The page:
US & Canada

Ebola crisis: NY patient tested after return from Africa

Mount Sinai hospital, New York
Image caption Doctors say it is unlikely the New York patient has Ebola but have placed him in isolation

A US man who became sick after visiting West Africa last month is being tested for Ebola, health officials have said.

It is seen as unlikely the man has the disease, but doctors at Mount Sinai hospital in New York say they will have a definite answer by Tuesday morning.

Two American aid workers who were working in West Africa are known to have contracted the deadly virus.

The recent Ebola outbreak has killed at least 887 people, mostly in Liberia, Guinea and Sierra Leone.

Strict isolation

Doctors at Mount Sinai Hospital said the man arrived in the emergency room early Monday morning with a high fever and gastrointestinal symptoms.

"Odds are this is not Ebola," Dr Jeremy Boal, Mount Sinai's chief medical officer told reporters.

The patient told staff he had recently travelled to a West African country where Ebola had been reported, doctors said. He has been placed in strict isolation.

Image caption Writebol was working as a hygienist to decontaminate those leaving a treatment zone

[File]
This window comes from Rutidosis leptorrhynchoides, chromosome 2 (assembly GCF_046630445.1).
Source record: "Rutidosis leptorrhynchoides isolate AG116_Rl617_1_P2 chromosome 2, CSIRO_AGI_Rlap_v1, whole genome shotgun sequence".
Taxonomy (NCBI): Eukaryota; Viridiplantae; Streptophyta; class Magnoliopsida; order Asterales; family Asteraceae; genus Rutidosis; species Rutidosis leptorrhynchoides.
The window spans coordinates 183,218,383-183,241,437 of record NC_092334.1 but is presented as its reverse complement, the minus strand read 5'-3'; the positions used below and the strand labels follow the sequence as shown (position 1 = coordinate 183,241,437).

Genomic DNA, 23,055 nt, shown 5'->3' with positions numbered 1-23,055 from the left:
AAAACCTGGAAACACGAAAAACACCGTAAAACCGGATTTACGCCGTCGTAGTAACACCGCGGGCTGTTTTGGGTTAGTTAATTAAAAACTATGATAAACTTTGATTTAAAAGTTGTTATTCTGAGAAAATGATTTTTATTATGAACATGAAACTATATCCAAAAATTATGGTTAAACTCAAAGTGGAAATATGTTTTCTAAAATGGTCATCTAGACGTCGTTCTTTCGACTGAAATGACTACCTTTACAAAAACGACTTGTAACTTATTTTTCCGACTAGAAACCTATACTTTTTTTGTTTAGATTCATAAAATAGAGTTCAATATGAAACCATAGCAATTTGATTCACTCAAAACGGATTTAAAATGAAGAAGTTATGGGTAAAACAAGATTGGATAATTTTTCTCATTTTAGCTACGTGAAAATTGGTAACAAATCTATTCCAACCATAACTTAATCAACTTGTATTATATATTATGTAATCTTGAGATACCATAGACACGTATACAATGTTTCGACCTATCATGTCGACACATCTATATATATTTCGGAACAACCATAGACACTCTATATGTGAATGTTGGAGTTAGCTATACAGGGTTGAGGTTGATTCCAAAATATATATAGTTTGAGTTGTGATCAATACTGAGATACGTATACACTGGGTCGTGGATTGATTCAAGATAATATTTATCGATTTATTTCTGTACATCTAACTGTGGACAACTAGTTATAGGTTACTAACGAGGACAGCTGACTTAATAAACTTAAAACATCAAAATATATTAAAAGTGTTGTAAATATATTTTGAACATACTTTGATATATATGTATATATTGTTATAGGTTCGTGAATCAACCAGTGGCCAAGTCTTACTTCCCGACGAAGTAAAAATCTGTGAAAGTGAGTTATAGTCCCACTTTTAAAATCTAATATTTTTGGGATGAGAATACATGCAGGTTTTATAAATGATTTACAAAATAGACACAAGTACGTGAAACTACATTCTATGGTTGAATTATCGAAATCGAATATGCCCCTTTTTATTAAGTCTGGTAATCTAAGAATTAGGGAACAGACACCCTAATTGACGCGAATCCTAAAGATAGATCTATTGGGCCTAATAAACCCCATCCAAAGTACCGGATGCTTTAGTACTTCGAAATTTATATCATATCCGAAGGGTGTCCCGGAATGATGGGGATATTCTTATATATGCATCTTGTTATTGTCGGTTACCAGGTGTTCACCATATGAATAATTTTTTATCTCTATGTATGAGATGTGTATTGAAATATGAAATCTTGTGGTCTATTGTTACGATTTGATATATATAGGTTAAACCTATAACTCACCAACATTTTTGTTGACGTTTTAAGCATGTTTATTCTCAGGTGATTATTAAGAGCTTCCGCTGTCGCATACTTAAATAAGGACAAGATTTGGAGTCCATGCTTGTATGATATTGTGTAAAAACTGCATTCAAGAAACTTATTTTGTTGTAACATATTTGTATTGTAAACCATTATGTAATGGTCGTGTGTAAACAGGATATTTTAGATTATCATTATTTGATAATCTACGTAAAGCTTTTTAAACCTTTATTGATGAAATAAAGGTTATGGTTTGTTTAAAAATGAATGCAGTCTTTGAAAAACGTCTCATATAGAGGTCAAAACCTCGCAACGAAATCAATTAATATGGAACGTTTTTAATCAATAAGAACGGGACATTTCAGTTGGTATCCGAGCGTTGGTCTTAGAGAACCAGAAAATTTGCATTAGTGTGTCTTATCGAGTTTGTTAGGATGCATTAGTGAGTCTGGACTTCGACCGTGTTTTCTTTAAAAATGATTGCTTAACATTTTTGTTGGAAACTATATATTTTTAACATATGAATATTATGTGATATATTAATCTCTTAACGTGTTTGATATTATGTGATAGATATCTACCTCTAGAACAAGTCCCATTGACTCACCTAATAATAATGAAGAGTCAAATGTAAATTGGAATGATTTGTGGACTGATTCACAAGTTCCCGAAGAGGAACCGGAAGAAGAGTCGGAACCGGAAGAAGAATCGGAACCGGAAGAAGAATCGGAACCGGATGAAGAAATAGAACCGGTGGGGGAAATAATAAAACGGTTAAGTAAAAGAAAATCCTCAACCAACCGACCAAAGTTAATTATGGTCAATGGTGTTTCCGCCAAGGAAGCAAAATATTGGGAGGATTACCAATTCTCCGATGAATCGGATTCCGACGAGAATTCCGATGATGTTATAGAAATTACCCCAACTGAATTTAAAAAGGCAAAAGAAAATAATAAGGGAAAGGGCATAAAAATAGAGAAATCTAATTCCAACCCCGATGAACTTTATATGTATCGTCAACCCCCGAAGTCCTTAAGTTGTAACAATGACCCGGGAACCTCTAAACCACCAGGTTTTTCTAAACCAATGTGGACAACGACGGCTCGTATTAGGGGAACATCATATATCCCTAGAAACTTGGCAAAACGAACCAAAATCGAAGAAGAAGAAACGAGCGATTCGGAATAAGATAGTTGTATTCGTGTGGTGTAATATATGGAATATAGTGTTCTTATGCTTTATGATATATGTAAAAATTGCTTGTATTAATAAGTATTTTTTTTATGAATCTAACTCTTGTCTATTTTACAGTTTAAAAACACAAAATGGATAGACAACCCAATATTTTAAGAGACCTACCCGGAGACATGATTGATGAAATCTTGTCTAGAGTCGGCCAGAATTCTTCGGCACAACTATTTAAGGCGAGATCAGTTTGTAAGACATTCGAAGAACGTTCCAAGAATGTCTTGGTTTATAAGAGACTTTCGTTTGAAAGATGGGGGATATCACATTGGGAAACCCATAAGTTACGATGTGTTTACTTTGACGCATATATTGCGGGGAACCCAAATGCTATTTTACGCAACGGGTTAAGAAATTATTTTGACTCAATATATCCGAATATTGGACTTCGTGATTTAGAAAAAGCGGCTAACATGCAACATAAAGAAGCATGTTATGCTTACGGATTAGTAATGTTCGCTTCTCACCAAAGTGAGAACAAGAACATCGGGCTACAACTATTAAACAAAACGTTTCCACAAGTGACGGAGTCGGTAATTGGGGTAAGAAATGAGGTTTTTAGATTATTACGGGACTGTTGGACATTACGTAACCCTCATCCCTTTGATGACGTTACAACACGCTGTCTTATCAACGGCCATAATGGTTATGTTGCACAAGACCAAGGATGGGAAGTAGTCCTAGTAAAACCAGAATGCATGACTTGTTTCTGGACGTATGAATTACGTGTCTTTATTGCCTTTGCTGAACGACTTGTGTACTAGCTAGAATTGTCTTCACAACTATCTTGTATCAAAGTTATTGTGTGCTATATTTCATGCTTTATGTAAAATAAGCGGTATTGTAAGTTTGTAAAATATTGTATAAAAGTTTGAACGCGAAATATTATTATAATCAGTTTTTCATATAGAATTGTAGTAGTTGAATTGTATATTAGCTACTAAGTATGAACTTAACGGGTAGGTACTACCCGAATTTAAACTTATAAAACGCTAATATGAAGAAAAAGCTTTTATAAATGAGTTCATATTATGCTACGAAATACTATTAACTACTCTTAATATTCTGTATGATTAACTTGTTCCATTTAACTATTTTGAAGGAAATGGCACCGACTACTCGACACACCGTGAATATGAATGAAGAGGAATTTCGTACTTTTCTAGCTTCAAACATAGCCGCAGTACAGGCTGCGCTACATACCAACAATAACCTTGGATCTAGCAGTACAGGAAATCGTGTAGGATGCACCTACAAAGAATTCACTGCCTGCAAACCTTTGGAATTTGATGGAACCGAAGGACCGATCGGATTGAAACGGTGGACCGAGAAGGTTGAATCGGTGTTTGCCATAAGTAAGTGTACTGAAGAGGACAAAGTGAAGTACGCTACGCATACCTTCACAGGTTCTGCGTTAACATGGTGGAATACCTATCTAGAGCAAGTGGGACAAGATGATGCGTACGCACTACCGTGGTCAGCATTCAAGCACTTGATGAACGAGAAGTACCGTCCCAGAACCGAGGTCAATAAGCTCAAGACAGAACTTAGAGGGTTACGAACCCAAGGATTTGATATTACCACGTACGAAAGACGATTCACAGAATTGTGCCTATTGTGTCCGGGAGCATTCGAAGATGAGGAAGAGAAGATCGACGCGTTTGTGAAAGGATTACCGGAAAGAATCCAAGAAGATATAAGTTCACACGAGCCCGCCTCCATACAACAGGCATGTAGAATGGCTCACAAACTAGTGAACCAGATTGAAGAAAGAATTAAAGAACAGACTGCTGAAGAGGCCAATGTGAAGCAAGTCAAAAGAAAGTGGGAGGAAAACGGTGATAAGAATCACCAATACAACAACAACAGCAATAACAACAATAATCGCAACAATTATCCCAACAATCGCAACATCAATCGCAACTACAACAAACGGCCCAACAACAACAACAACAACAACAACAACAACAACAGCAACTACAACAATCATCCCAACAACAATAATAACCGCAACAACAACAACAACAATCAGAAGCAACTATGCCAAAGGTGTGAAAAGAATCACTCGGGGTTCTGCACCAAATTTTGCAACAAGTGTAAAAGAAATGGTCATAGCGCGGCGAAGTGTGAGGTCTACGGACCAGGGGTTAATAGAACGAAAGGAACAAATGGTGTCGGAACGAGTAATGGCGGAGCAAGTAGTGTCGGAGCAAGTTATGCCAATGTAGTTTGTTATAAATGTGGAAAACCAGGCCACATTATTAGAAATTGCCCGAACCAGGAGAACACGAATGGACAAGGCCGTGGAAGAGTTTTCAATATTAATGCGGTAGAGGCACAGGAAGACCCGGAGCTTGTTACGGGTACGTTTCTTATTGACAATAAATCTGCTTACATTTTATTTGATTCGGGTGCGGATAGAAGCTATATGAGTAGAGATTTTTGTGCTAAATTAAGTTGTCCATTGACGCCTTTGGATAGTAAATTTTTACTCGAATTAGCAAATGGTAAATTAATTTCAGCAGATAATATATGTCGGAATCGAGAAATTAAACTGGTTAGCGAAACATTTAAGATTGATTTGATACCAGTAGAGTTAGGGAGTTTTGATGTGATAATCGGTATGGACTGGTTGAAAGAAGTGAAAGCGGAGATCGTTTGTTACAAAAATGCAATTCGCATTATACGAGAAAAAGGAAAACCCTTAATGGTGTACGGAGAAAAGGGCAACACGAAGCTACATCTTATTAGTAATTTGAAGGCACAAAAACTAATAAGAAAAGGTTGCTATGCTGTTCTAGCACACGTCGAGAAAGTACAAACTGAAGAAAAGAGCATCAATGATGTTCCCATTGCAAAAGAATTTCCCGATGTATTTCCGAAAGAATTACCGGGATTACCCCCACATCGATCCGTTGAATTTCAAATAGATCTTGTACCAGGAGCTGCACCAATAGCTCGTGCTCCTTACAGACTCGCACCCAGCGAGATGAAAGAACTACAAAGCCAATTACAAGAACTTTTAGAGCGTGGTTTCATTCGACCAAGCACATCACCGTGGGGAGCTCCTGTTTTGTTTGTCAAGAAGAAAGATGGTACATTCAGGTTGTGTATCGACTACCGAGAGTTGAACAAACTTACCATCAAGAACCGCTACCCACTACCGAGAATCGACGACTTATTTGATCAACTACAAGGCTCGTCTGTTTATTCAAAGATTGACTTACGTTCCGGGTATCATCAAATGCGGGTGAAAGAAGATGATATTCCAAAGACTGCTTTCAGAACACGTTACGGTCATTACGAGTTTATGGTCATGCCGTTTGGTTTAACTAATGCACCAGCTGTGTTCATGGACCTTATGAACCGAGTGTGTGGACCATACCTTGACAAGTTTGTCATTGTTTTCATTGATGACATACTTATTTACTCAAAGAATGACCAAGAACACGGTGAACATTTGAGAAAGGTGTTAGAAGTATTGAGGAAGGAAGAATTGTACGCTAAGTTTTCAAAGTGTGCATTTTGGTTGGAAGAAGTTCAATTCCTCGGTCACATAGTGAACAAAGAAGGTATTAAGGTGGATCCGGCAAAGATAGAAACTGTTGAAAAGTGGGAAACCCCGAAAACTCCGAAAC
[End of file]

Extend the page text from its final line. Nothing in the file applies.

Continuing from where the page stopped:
The two Americans known to be infected with Ebola have been evacuated from Liberia, where they were working for a Christian aid group.

On Monday, Nancy Writebol boarded a plane from Liberia bound to Atlanta for treatment, the Associated Press reported.

High mortality

At the weekend, another American infected with the virus, Dr Kent Brantly, arrived in the US and was said to be improving at an isolation unit at Emory University Hospital in Atlanta.

After the plane landed at a base outside the city, Dr Brantly was brought to hospital by an ambulance alongside a police escort. Dressed entirely in white protective clothing, he walked unaided into the hospital.

Image caption The aeroplane that carried Dr Brantly returns to Liberia on Saturday

According to the UN, more than 60 of the Ebola deaths so far have been healthcare workers.

There is no cure or vaccine for Ebola, but patients have a better chance of survival if they receive early treatment.

The current outbreak is killing between 50% and 60% of people infected. Initial flu-like symptoms can lead to external haemorrhaging from areas like eyes and gums, and internal bleeding which can lead to organ failure.